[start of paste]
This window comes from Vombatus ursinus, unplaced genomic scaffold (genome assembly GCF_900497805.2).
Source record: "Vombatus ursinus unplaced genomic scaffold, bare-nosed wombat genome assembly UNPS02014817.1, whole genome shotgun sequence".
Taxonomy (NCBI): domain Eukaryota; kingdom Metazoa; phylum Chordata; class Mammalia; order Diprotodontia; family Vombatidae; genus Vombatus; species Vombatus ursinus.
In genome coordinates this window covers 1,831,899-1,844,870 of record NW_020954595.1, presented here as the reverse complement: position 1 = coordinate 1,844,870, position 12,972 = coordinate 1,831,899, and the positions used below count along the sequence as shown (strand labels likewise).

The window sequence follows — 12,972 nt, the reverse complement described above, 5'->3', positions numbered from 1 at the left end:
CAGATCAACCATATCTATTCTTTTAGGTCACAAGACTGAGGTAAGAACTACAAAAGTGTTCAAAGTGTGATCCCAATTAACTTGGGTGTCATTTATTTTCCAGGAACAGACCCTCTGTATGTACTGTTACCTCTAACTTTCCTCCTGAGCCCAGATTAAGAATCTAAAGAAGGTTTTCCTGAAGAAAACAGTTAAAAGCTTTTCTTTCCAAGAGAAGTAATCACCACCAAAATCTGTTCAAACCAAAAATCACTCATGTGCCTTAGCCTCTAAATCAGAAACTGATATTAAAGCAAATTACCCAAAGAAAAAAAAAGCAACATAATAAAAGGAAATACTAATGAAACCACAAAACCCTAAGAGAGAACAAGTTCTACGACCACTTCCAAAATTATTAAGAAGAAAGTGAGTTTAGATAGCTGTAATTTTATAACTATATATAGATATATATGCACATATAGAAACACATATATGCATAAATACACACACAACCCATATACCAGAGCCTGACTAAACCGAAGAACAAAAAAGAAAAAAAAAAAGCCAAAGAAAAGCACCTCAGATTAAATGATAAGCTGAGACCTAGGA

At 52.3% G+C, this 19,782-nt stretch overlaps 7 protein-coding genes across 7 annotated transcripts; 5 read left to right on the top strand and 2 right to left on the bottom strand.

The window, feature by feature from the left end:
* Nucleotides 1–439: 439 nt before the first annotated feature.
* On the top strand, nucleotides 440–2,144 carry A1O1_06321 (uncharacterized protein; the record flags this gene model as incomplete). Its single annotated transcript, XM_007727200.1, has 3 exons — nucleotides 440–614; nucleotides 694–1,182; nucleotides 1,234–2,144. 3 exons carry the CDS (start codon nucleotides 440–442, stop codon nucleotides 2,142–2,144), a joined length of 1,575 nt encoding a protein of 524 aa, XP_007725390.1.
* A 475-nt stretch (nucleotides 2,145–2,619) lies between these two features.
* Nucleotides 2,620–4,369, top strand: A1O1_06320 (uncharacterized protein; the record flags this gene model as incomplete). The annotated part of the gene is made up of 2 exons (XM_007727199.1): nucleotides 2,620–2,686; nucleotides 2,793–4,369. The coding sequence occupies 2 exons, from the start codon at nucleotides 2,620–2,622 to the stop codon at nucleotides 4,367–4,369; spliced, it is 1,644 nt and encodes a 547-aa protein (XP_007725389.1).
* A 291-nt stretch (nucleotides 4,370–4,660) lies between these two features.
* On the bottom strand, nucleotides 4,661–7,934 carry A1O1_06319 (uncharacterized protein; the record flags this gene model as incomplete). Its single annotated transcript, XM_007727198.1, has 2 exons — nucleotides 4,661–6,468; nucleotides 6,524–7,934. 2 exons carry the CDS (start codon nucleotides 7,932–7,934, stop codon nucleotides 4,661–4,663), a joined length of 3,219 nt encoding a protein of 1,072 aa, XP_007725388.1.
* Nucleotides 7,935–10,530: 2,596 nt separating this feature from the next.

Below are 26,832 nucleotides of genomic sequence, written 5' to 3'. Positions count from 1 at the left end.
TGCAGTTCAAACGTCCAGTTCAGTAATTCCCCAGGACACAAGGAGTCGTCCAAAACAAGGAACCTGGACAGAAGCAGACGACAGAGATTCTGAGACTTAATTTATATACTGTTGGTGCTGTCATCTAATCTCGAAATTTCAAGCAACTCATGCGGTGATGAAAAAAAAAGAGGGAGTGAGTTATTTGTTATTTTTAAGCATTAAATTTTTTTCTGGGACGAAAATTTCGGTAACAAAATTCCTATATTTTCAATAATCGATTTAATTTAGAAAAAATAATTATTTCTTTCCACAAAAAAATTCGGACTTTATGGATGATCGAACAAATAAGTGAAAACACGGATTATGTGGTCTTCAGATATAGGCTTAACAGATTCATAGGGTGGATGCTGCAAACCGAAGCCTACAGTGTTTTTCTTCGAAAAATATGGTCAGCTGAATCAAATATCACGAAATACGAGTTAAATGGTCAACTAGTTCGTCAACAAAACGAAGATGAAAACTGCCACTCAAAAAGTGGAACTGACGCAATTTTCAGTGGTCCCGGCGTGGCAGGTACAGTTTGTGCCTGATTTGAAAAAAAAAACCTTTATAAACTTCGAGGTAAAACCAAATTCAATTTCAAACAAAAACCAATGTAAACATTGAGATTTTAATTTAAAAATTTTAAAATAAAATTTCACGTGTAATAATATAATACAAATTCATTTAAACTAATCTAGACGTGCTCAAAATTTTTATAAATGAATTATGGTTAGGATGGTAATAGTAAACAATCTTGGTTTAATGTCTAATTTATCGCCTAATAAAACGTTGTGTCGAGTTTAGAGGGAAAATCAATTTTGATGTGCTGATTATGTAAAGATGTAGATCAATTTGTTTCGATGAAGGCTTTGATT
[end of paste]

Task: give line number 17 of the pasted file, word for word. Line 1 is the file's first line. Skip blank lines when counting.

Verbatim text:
TGCAGTTCAAACGTCCAGTTCAGTAATTCCCCAGGACACAAGGAGTCGTCCAAAACAAGGAACCTGGACAGAAGCAGACGACAGAGATTCTGAGACTTAATTTATATACTGTTGGTGCTGTCATCTAATCTCGAAATTTCAAGCAACTCATGCGGTGATGAAAAAAAAAGAGGGAGTGAGTTATTTGTTATTTTTAAGCATTAAATTTTTTTCTGGGACGAAAATTTCGGTAACAAAATTCCTATATTTTCAATAATCGATTTAATTTAGAAAAAATAATTATTTCTTTCCACAAAAAAATTCGGACTTTATGGATGATCGAACAAATAAGTGAAAACACGGATTATGTGGTCTTCAGATATAGGCTTAACAGATTCATAGGGTGGATGCTGCAAACCGAAGCCTACAGTGTTTTTCTTCGAAAAATATGGTCAGCTGAATCAAATATCACGAAATACGAGTTAAATGGTCAACTAGTTCGTCAACAAAACGAAGATGAAAACTGCCACTCAAAAAGTGGAACTGACGCAATTTTCAGTGGTCCCGGCGTGGCAGGTACAGTTTGTGCCTGATTTGAAAAAAAAAACCTTTATAAACTTCGAGGTAAAACCAAATTCAATTTCAAACAAAAACCAATGTAAACATTGAGATTTTAATTTAAAAATTTTAAAATAAAATTTCACGTGTAATAATATAATACAAATTCATTTAAACTAATCTAGACGTGCTCAAAATTTTTATAAATGAATTATGGTTAGGATGGTAATAGTAAACAATCTTGGTTTAATGTCTAATTTATCGCCTAATAAAACGTTGTGTCGAGTTTAGAGGGAAAATCAATTTTGATGTGCTGATTATGTAAAGATGTAGATCAATTTGTTTCGATGAAGGCTTTGATT